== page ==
On the ninth day of Christmas, the Church celebrates the memorial of St. Basil the Great and St. Gregory Nazianzen, close friends who became bishops and doctors of the Church.
Born in 329 (or 330) to a wealthy family, St. Basil excelled at his studies, which began under his father and continued under some of the finest teachers in Caesarea (now part of Turkey), as well as in Constantinople and Athens. Although they had been childhood friends, it was while the two were studying in Athens that the friendship between Basil and Gregory Nazianzen strengthened.
Because of his extensive education, Basil was approached about becoming a teacher and, for a while, practiced as a lawyer, but he gave it up because of a call to monastic life. He traveled throughout the East studying monastic life and eventually established his own monastic group on his family’s estate. It is believed to be the first monastery in Asia Minor. St. Basil invited his friend Gregory to join him there.
St. Basil was ordained a priest and later became the archbishop of Caesarea.
At the time, the Arian heresy, which denied the divinity of Christ, was at its height, with the emperor a strong believer in Arianism. He tried to convince Basil to remain silent on the issue and to give Communion to the heretics, but Basil refused. Even when threatened with exile, Basil didn’t give in. When Saint Athanasius died, Basil became the chief defender of the faith against Arianism.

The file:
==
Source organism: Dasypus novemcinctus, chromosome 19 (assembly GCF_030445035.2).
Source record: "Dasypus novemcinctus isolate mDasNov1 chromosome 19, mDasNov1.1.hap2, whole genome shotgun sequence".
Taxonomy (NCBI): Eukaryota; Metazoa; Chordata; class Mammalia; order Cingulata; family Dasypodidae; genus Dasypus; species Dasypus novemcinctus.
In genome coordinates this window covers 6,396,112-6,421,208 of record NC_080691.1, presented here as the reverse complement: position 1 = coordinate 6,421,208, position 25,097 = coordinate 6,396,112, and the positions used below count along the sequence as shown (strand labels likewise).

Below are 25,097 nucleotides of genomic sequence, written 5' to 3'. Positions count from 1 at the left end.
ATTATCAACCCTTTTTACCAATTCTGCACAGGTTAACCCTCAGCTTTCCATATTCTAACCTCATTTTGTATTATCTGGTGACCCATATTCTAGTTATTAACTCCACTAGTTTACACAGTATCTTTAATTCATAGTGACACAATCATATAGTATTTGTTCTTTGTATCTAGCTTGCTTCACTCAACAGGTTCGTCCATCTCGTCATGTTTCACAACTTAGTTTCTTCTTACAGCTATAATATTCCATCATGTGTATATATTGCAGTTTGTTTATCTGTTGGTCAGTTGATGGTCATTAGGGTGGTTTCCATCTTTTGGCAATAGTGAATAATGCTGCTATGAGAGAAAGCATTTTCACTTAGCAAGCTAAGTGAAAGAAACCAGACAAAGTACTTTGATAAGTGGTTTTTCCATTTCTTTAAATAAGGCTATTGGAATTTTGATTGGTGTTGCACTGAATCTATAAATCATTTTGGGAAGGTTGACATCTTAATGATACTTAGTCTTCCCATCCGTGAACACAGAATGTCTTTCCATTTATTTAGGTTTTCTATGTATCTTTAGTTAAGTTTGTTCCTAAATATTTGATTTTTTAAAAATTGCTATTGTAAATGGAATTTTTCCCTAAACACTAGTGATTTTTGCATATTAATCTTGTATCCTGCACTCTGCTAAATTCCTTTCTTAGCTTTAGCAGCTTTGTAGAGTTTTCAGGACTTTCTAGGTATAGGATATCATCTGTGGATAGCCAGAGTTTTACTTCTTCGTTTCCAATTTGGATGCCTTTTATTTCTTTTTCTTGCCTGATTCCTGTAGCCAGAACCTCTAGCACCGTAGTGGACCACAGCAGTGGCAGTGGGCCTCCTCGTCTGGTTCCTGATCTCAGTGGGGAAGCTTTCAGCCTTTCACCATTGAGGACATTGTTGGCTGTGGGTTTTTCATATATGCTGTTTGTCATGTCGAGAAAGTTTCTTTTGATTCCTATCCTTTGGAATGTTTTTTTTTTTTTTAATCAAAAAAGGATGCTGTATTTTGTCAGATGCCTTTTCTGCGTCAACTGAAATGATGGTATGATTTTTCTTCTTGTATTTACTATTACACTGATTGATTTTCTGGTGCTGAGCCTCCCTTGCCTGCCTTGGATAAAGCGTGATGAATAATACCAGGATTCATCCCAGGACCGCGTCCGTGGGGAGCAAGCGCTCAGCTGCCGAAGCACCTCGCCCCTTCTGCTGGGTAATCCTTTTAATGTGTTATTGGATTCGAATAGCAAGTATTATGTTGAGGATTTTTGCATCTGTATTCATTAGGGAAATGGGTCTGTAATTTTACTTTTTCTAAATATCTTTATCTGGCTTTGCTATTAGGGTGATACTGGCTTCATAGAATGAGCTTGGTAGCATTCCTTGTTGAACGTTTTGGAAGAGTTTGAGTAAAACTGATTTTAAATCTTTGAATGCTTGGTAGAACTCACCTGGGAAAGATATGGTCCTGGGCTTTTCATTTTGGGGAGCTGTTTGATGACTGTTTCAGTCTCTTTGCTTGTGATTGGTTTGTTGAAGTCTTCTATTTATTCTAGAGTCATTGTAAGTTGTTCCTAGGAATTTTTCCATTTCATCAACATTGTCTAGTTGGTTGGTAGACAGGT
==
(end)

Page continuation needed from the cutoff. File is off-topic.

Along with being a great orator and writer, Basil was known for his tireless pastoral care, which included building a hospital. He lived a life of poverty, using his resources to support those in need.
St. Gregory was also born around the year 330. He was the son of Gregory, Bishop of Nazianzus, who was a convert to Catholicism. Gregory and Basil were close friends, and Gregory accepted Basil’s invitation to join him at his monastic community.
In 362, Gregory was ordained to the priesthood to assist his father, and then, Basil, who was archbishop at the time, ordained Gregory as bishop of the village of Sasima. Basil was seeking help in the fight against Arianism, but it was not a desirable appointment, nor one that Gregory wanted. He preferred to stay to help his father. Gregory never took control of the see, and the incident strained the friends’ relationship.
When Basil died in 379, however, Gregory took up the defense of the faith against Arianism. He was persuaded by fellow bishops to go to Constantinople, where the Arians had taken control of the churches. He was installed as bishop there and began to preach his famous five sermons on the Trinity, which became known as the Triadica. Within two years, the Arians did not have a single church left under their control.
Gregory returned to his homeland where he served as bishop for a short time, but he then retired to his family estate where he died in 389.
Both St. Gregory and St. Basil were known as brilliant thinkers and orators, skills they used in service to the Church. Saint Gregory is often referred to as Gregory the Theologian or the Trinitarian Theologian, because the Trinity was so often at the heart of his sermons and writings. Both St. Gregory and St. Basil are credited with preserving the faith and helping to develop the theology of the Trinity.